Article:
New Jersey is being urged to do more to reduce lead levels in schools and homes after Environment New Jersey gave the state a C-minus on its efforts to deal with the problem.

New Jersey's rating is better than many other states because it has acknowledged that it has a lead problem and is testing the drinking water in schools, said Doug O'Malley, group director.

"But, certainly, we are nowhere near being the head of the class because we are not taking it seriously," he said. "We've suffered for way too long with an administration that has continually raided the lead remediation fund."

Gov. Chris Christie's proposed budget allocates $10 million for lead remediation.

Staci Berger, who leads the Housing and Community Development Network of New Jersey, said Thursday it will cost more than that to keep children from being poisoned by lead at school and at home.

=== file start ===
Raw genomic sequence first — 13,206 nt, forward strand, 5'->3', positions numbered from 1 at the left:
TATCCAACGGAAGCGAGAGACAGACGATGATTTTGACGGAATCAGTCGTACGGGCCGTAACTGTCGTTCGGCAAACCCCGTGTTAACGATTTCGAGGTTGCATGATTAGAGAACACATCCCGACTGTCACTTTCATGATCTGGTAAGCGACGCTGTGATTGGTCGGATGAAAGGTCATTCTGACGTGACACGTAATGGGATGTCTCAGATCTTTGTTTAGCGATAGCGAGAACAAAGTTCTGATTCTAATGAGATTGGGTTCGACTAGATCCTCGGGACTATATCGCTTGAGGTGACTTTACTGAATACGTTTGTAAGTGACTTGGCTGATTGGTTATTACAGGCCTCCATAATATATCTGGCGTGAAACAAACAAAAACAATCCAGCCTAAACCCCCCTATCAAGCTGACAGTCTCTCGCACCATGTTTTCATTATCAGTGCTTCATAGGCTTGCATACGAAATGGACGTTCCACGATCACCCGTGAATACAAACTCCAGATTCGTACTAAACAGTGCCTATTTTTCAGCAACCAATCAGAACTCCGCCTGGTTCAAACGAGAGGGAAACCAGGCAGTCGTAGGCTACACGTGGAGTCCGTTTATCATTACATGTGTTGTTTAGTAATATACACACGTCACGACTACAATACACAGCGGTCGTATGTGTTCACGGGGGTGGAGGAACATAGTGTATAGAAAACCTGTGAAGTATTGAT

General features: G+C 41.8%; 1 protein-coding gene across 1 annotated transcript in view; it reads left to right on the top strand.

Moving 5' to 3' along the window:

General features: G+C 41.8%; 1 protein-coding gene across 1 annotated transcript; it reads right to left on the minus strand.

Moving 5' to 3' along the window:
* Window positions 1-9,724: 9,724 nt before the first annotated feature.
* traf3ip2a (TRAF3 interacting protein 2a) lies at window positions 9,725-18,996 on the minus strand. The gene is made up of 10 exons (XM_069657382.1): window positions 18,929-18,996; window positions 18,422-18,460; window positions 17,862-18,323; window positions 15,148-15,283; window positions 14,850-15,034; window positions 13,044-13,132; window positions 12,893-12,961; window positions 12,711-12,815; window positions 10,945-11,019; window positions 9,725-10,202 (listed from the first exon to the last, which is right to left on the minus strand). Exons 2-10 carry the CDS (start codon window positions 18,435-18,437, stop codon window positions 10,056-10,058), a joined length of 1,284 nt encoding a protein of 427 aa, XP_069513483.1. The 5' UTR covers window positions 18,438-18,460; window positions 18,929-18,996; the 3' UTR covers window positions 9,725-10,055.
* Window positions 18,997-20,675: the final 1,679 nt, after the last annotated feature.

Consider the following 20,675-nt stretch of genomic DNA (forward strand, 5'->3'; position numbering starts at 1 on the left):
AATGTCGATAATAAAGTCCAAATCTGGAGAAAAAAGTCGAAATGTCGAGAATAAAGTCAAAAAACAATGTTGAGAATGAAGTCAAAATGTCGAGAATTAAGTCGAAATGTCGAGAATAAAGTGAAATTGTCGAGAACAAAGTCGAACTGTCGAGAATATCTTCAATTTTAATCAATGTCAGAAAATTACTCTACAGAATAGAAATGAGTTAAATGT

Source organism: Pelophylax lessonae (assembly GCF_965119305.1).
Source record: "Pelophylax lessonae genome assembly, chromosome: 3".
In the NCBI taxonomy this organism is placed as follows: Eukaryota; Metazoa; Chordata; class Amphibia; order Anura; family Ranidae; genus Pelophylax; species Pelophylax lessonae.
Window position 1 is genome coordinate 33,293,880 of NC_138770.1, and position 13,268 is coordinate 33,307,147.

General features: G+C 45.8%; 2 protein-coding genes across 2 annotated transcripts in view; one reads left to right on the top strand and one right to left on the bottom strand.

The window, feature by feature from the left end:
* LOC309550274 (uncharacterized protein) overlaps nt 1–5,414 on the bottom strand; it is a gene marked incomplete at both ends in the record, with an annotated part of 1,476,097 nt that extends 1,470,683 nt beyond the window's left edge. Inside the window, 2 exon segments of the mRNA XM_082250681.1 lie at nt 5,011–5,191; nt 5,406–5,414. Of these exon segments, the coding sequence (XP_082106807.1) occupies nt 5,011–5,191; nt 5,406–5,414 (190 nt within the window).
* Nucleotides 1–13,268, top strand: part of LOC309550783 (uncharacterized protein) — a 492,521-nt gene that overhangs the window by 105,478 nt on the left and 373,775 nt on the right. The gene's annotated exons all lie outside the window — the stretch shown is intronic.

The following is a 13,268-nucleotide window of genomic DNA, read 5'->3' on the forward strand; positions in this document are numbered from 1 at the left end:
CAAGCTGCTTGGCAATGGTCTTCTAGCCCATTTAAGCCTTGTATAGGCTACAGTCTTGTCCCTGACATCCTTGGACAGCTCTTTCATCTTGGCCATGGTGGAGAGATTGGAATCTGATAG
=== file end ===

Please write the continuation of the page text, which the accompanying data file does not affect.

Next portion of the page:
"We are calling on all of our elected officials and all of the candidates running for governor and other elected offices to invest in New Jersey's housing infrastructure by committing to put in $600 million including the funding that is being used for lead poisoning prevention right now to help us build a thriving New Jersey," she said.

Every year about 3,500 New Jersey kids are diagnosed with elevated lead levels that can affect their learning ability.

Assembly Environment Committee chairman Tim Eustace said eradicating lead problems will take a concerted effort.

"It's great we're doing testing, although there are holes in the testing process," said Eustace, D-Bergen. "Much larger, we have to make sure that we do actual remediation, we do actual action. This is an emergency."

Replacing lead-contaminated water pipes and removing lead paint from old homes will be costly, but Sen. Shirley Turner said that is the way to prevent lead poisoning.

"What we do here now is going to save us a lot of heartache as well as money down the road," said Turner, D-Mercer.